The handbook is available on the Lefthand Watershed Oversight Group's web site: https://lwog.org/programs/stewardship/

210Sterling Ranch Receives National Cultural Award
ERO is extremely proud to be part of the Sterling Ranch development team and process. We congratulate everyone involved who took the extra steps to ensure the preservation of the rich prehistoric, historic and environmental qualities of the site. Click for complete press release.

220ERO honored by COSA for 15 years of continuous support

ERO was very honored to be recognized at Colorado Open Space Alliance’s 2014 Conference, held in Vail, CO, Sept. 15-17, for our continuous sponsorship of their annual event. ERO’s been sponsoring this event since its inception in 1999, and ERO Principal and Natural Resource Planner, Bill Mangle, was presented with John Fielder’s beautiful book Colorado’s Great Outdoors:  Celebrating 20 Years of Lottery-Funded Lands in recognition of our continued support. Thanks COSA!

2502015 Grand Award for Engineering Excellence

ERO is extremely proud to be part of the team that received CASFM's 2015 Grand Award for Engineering Excellence for the Cherry Creek Valley Ecological Park Project. 

Team members include:

ECI Site Construction
Naranjo Civil Constructors
Muller Engineering
The Restoration Group
Arapahoe County Open Spaces
Southeast Metro Stormwater Authority
Urban Drainage and Flood Control District
Cherry Creek Basin Water Quality Authority
Cherry Creek Stewardship Partners
Parker Jordan Metropolitan District

"The 2015 CASFM Engineering Excellence Award winning project was the Cherry Creek Valley Ecological Park project! The project stakeholders included: Arapahoe County Open Space, Southeast Metro Stormwater Authority, Urban Drainage and Flood Control District, Cherry Creek Basin Water Quality Authority, Muller Engineering Company, ERO Resources, and Valerian.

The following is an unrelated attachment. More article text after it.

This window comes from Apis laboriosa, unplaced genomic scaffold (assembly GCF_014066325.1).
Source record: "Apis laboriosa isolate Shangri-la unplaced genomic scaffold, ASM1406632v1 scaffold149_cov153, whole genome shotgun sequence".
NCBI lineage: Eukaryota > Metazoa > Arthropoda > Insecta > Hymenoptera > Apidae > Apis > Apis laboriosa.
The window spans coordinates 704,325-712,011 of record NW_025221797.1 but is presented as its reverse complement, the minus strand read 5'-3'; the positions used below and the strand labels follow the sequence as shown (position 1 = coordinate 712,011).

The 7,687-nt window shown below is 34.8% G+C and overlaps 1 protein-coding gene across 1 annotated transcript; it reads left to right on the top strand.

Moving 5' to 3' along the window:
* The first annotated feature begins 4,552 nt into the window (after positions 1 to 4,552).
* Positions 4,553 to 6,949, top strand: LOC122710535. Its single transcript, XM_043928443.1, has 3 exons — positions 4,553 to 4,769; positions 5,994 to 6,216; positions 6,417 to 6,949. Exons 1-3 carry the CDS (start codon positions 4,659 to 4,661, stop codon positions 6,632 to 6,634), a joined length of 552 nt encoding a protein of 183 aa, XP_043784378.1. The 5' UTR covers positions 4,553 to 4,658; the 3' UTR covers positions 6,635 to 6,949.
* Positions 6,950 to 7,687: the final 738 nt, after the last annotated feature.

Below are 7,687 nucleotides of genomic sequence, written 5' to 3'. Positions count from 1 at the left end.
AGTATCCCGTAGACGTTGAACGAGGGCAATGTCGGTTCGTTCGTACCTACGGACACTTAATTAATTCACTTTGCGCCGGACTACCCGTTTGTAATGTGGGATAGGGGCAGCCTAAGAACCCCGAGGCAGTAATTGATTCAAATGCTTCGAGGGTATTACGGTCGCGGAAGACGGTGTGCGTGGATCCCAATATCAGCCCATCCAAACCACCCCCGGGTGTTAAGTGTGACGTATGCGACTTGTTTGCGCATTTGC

Eco Park is a 75 acre open space located along a 5,100- foot reach of Cherry Creek upstream of Cherry Creek Reservoir in Centennial, Colorado. Urbanization and the resulting increase in storm runoff took a toll on the area’s natural systems, leading to stream erosion, loss of vegetation, degraded water quality, and infrastructure damage. 

To correct these issues, the project partners embarked on a multi-phase project to address these issues and to turn the park back into its natural setting that illustrates the different ecosystems working together to create habitat for animals as well as a system of pathways and opportunities for human recreation. The project was completed in the spring of 2014, and the overall cost was $5,025,000. In the end, this project is evidence that preserving drainageways within urban settings and complementing them with educational and recreational facilities provides value to both the public and surrounding environment.” - CASFM web site. Click on Awards and 2015 Cherry Creek Valley Ecological Park.

270CASFM 2013 Grand Award for Engineering Excellence

ERO was on the Lefthand Creek Flood Control Project team, which recently received the Colorado Association of Stormwater and Floodplain Managers’ (CASFM) 2013 Grand Award for Engineering Excellence!

Complete project details are available on CASFM's web site.

280ERO named a Bicycle Friendly Business